Maps present one of the prickliest problems in U.S. politics. The shape of congressional districts plays a gigantic role in the never-ending struggle between Democrats and Republicans. Draw the boundaries one way, and liberals have the upper hand. Shift them around a bit, and suddenly conservatives control the agenda. Gerrymandering is a constant threat every 10 years, when the states redraw their congressional districts based on fresh census information. The stakes are enormous, and abuse is almost a certainty. That's why Bushmanders and Bullwinkles
is so welcome. "I want to make readers aware of how legislators, judges, and other elected officials use the decennial remap to promote personal or ideological agendas," writes Mark Monmonier. He succeeds at this gloriously--and just in time: redistricting will be a hot-button issue in the years ahead, as states draw their new maps in 2001 and 2002, the parties inevitably go to court in 2003, and finally the 2004 election shakeout arrives, with results that can reverberate for years. (Some analysts argue that redistricting explains why Republicans captured the House in 1994, for example.)
What's more, redistricting has never been more complicated. Monmonier walks readers through all the important controversies, paying special attention to the furor over majority-minority districts. He describes the paradox of the first Bush administration working with black and Hispanic groups to create these jurisdictions--on the theory that packing minority voters into overwhelmingly Democratic districts would dilute their influence elsewhere and thereby help elect more Republicans. The result was a surge in black and Hispanic members of Congress (a goal of the minority groups), plus gains for the GOP. Achieving this required sophisticated software, and resulted in messy, fractal-shaped districts.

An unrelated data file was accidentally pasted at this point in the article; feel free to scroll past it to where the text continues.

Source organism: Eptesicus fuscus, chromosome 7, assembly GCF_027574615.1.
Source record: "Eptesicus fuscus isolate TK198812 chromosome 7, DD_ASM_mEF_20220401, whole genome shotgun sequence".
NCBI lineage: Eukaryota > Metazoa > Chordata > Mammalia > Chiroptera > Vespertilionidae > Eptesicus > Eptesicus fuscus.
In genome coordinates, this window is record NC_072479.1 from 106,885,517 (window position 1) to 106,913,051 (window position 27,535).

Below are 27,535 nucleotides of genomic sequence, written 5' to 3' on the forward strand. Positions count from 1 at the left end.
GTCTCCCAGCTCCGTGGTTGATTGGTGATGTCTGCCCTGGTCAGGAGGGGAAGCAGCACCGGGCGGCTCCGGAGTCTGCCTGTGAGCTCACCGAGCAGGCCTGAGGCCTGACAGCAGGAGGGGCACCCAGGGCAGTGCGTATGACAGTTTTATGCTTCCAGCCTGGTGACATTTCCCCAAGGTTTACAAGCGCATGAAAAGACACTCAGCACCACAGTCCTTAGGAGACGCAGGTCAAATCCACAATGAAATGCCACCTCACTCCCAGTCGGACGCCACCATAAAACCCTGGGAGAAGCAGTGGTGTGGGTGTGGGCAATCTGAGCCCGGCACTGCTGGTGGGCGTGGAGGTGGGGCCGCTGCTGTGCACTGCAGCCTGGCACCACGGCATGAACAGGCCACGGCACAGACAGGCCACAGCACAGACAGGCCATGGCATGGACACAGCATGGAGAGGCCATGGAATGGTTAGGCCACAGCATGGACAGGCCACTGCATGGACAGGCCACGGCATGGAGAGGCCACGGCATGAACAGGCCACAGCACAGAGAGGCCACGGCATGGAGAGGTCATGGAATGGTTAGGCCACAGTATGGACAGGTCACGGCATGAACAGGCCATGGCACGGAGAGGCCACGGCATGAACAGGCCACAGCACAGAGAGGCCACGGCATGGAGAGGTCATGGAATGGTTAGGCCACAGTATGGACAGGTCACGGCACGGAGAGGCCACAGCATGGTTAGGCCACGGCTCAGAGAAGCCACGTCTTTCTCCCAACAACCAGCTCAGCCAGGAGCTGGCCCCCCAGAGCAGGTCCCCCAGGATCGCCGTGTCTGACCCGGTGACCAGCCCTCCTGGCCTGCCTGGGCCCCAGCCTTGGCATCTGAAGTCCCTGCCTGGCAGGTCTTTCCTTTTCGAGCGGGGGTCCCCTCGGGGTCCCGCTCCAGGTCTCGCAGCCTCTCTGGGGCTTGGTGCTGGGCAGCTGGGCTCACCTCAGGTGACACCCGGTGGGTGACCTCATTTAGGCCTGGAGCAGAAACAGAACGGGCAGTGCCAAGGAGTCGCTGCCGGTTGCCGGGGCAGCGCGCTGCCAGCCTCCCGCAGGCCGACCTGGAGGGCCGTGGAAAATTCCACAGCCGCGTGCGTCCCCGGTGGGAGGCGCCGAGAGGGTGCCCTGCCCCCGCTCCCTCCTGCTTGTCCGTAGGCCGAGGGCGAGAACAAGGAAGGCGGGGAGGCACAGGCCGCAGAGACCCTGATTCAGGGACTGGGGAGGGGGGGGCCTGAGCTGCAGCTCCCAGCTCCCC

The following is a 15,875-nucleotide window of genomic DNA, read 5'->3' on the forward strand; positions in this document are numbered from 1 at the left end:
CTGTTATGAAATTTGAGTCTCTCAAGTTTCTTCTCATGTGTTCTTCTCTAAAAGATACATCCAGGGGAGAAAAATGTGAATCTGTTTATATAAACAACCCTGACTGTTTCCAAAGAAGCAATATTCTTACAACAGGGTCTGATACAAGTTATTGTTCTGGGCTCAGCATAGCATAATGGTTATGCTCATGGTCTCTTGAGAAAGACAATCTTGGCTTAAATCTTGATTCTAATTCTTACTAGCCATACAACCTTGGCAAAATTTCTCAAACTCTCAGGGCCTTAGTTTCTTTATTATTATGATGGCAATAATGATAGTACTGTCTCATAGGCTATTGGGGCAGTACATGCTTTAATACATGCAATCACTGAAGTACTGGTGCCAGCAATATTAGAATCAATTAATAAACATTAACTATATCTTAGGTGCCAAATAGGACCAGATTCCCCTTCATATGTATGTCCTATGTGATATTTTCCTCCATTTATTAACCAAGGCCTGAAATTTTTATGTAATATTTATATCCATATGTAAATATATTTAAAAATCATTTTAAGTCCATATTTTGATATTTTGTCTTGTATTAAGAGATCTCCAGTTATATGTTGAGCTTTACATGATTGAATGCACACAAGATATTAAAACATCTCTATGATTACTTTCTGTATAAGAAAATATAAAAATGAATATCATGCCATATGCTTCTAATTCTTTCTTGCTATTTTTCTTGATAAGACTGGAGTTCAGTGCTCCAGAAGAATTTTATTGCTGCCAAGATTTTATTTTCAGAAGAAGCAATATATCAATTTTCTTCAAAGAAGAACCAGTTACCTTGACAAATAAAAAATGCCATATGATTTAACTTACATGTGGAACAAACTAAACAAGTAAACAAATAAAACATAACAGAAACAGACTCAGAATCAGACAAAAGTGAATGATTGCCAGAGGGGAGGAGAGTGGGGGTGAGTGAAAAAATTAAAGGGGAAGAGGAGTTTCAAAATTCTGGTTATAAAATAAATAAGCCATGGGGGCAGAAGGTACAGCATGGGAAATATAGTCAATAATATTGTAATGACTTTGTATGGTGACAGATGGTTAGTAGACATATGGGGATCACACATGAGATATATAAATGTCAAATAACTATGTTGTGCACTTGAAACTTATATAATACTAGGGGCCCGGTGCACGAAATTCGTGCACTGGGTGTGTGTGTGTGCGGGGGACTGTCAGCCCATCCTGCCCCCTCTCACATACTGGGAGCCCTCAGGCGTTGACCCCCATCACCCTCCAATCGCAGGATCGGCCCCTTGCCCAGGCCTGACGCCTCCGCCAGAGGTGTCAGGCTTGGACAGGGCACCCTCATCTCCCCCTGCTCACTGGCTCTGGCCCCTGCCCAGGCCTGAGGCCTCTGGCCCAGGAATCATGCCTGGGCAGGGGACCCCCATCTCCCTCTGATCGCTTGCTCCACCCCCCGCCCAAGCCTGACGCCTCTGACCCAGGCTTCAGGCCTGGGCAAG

This is an outstanding guide to these once and future controversies. It's also loaded with maps, which are essential to any understanding of the subject. For readers looking for a primer on this complex but vital and fascinating topic, there may be nothing better than Bushmanders and Bullwinkles. --John J. Miller
From Publishers Weekly
With the 2000 census completed, congressional districts will soon be redrawn. And how they are redrawn may determine who controls the next Congress. Monmonier instructs readers in the complexities of the remapping process and explores its possible outcomes. According to the author, "the goal of most redistricting efforts" is to protect incumbents, but there are other goals. After the 1990 census, one aim was to increase minority representation then-president Bush's gerrymandering led to the creation of New York City's bizarrely shaped 12th congressional district, which, according to Monmonier, resembles Bullwinkle's antler. It may seem surprising that a Republican administration would want to create districts that would elect minorities (who are less likely than whites to vote Republican), but as Monmonier (How to Lie with Maps), a geography professor at Syracuse University, explains, such districts can, paradoxically, decrease minority representation in Congress by adding white voters to surrounding districts. The author relates the history of political gerrymandering (named after Elbridge Gerry, governor of Massachusetts and later the fifth U.S. vice-president), but he makes his strongest case when talking about the future. Monmonier argues that the U.S. needs to consider other alternatives to racial gerrymandering to ensure better minority representation in Congress (e.g., proportional representation which caused the downfall of Lani Guinier). The fact is that race matters, Monmomier observes; the emphasis should be on how racial electoral conflicts are resolved. (Apr.)Forecast: This is a timely and important book, but too technical for any but devoted cartographers and political junkies. Perhaps its arguments will trickle into public consciousness by way of political journalists rather than through a wide readership.
Copyright 2001 Cahners Business Information, Inc.